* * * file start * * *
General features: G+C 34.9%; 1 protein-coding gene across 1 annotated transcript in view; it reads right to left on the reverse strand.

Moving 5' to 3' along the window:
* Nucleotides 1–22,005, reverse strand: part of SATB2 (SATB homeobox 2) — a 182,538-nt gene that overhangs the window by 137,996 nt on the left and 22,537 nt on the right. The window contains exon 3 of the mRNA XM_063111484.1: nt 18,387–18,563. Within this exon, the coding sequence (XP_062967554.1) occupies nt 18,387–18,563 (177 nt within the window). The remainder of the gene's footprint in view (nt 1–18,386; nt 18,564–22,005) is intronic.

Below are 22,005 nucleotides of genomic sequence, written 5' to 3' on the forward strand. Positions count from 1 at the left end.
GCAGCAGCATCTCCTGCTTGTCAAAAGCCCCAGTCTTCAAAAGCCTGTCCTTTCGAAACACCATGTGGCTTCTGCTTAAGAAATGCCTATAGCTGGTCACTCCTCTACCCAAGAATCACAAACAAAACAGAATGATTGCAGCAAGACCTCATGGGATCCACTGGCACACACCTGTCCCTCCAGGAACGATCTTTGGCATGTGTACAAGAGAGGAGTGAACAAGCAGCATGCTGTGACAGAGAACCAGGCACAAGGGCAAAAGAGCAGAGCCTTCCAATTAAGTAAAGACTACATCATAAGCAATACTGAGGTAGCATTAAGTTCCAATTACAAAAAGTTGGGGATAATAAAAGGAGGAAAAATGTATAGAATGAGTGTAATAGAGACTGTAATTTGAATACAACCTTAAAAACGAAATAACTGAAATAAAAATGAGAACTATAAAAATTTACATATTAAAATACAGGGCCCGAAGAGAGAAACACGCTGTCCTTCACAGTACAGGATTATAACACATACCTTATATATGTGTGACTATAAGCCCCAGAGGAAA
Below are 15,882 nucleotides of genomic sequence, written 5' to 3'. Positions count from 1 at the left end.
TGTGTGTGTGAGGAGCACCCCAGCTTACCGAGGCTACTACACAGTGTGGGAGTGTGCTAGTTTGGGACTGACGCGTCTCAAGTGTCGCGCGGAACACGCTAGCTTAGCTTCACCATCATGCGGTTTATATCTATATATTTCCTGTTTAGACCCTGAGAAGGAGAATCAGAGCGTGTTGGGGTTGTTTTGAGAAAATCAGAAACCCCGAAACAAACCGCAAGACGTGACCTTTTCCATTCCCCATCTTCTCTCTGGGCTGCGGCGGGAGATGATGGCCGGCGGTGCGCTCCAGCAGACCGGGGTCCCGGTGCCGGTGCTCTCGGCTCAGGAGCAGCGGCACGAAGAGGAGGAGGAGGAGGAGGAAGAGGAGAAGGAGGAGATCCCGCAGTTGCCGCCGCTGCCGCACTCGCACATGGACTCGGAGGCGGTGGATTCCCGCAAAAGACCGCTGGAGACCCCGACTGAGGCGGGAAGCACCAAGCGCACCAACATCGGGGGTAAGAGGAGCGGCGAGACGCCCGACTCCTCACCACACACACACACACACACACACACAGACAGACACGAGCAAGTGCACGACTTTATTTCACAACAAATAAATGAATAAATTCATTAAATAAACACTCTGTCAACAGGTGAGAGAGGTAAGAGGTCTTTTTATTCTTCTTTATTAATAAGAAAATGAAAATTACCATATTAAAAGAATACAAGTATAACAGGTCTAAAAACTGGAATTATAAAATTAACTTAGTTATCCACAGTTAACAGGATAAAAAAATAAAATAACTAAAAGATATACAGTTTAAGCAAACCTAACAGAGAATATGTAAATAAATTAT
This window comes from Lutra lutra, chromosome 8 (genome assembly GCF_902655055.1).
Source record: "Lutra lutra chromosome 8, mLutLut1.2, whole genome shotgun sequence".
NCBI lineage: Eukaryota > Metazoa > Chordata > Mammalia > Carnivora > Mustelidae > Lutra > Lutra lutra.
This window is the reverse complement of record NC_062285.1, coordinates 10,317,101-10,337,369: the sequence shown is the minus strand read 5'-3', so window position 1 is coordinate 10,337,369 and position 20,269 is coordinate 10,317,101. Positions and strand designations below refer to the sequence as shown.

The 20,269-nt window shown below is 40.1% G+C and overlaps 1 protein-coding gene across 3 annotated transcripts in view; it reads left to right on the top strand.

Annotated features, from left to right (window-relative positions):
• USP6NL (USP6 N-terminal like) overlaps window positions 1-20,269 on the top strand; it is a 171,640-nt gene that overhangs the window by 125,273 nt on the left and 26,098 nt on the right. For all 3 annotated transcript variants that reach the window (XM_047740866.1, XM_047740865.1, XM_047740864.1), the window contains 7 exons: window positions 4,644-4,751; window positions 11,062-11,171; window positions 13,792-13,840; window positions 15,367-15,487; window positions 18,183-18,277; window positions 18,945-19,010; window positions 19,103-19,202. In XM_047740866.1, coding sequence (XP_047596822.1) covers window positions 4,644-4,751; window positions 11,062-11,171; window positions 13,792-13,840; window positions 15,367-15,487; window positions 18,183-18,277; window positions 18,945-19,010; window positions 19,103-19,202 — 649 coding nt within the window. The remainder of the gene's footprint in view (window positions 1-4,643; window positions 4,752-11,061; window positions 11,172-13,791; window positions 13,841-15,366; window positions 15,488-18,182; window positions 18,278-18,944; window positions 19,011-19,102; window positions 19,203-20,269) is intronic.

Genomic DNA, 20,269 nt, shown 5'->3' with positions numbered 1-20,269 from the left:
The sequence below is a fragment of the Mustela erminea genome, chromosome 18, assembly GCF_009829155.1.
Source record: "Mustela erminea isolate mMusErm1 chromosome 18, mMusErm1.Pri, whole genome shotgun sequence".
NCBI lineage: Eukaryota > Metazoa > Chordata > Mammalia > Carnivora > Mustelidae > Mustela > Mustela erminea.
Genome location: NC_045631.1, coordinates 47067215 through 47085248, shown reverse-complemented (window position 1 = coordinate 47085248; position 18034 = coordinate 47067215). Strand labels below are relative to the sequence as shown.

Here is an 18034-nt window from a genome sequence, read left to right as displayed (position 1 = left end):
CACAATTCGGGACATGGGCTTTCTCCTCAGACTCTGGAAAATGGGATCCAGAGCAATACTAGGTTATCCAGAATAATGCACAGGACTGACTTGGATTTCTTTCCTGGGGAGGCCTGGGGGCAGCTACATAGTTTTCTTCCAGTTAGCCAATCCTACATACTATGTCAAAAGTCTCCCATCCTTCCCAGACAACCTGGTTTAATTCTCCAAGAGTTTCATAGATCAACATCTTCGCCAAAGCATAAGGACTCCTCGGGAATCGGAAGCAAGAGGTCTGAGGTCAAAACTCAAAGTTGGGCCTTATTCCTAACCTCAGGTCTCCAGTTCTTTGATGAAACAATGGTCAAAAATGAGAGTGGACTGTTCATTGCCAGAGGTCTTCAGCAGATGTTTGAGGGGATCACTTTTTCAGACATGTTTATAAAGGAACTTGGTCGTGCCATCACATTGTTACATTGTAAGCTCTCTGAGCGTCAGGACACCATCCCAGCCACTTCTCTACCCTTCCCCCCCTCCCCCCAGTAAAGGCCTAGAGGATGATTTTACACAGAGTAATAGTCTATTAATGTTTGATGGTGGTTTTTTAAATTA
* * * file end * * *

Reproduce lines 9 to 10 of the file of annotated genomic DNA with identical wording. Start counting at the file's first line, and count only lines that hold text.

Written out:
Source record: "Lutra lutra chromosome 8, mLutLut1.2, whole genome shotgun sequence".
NCBI lineage: Eukaryota > Metazoa > Chordata > Mammalia > Carnivora > Mustelidae > Lutra > Lutra lutra.